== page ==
Richter is an intellectual composer and so a lot of the detail in the score is very deeply thought out. It was recorded in London with a 110-piece orchestra, plus choral parts performed by the London Voices Choir and a solo female vocalist. However, a lot of the lead instrumental ideas are based around the ancient sound of the renaissance. The main theme is performed by both a cor anglais bass oboe and a viol, a period string instrument which Richter processed in post-production to give it a richer, more expansive sound. Drums also play a major part in the score, which Richter says are intended to be a foreshadowing of Mary’s fate – the drums he uses often feel like a militaristic tattoo, appropriate for war, but also have a funereal sound, like a final death march accompanying one of the condemned as they climb the steps to the executioner’s block. Finally, as a textural acknowledgment of Mary’s Scottish heritage, Richter makes frequent use of a clàrsach, a Celtic harp which was in common use at the time.

In terms of the composition itself, Richter says he intentionally used gestures which come from Renaissance music, and anyone familiar with period composers like Thomas Tallis or William Byrd will immediately recognize the chord progressions and structural stylistics associated with their music in Richter’s work. However, this is not to say that the score is merely Tudor pastiche; in fact, the score is at times gloriously cinematic, regal, but with a warmth to it, and a times it has a real emotional kick.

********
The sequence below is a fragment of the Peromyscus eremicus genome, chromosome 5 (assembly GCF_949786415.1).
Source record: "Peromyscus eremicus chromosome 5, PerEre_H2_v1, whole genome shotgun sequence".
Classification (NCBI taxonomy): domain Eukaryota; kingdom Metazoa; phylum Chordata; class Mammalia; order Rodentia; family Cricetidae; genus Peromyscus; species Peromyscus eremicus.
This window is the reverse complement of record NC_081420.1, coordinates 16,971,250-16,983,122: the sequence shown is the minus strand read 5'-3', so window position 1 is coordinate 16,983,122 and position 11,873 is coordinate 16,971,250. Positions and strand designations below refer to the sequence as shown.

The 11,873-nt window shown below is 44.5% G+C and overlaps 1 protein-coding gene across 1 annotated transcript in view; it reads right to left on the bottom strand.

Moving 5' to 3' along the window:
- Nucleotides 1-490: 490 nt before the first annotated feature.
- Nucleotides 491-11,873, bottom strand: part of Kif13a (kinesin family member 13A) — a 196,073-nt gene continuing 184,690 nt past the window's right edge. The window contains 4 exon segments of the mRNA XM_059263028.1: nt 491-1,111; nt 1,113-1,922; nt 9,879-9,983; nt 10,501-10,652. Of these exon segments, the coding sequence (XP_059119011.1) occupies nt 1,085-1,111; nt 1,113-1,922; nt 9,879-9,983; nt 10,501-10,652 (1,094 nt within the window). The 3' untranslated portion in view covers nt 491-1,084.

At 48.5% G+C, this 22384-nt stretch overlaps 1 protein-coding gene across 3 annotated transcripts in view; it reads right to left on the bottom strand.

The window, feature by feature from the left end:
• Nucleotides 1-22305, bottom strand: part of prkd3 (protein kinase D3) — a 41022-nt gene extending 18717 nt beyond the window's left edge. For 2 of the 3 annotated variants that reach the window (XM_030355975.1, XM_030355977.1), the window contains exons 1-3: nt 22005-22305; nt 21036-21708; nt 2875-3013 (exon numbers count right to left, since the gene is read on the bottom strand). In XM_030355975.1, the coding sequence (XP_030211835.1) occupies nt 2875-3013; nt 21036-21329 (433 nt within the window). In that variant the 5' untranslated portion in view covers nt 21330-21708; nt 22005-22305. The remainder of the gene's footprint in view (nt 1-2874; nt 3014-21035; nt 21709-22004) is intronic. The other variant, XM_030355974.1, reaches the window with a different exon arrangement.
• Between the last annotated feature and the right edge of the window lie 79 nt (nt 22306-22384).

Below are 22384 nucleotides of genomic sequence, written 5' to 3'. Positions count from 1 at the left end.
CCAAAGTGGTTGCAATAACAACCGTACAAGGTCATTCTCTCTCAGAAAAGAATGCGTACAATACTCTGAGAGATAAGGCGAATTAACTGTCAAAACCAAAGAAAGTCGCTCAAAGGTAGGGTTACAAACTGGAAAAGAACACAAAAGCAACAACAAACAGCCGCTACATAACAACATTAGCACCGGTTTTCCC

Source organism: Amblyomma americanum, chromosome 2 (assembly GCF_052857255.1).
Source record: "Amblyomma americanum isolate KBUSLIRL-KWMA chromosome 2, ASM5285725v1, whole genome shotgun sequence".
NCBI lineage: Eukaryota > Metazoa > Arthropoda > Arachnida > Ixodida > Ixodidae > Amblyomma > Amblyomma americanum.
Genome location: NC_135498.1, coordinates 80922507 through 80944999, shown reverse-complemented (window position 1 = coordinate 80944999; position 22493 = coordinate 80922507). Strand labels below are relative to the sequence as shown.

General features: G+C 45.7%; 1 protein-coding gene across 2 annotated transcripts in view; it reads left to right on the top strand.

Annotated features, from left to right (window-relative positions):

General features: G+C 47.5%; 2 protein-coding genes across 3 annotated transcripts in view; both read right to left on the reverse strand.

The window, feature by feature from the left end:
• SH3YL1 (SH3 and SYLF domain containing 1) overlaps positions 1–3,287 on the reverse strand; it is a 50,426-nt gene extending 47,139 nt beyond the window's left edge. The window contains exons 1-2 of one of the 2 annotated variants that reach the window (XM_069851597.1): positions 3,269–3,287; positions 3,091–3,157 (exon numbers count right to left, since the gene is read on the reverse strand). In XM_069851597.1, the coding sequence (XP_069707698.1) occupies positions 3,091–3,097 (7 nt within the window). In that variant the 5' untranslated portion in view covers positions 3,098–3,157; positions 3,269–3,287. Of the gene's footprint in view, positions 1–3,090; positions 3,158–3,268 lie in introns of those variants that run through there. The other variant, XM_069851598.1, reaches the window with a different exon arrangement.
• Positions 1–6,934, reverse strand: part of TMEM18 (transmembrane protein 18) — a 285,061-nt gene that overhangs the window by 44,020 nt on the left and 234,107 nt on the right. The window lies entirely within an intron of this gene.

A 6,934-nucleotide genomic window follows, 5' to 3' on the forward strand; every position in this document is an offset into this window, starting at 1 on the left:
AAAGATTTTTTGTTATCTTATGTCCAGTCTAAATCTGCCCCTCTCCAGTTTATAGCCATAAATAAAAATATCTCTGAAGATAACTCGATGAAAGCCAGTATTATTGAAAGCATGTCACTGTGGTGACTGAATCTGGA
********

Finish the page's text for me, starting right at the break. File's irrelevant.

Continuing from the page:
The main theme is introduced in the first cue, “The Shores of Scotland,” and contains a gorgeous rendering on cor anglais beginning at 0:54 that is stunningly beautiful. As a frame of reference for film music fans, the closest comparison I can make is when Michael Nyman really goes for broke and writes at his most romantic and emotional – the minimalist tendencies are still present in the rhythms and the underlying counterpoint, but the melody soars. The theme returns frequently throughout the score; for example, in “Darnley’s Visit” it is softer, slower, more hesitant, and features slightly orgasmic-sounding female vocals which explain exactly what Mr. Darnley is doing with Mary on his visit. Later, in “The Hilltop,” the performance of the theme is expansive, almost celebratory, and is given a new timbre through the addition of a percussion accompaniment, while the performance in “A New Generation” is quite stunning, especially when the choir comes in.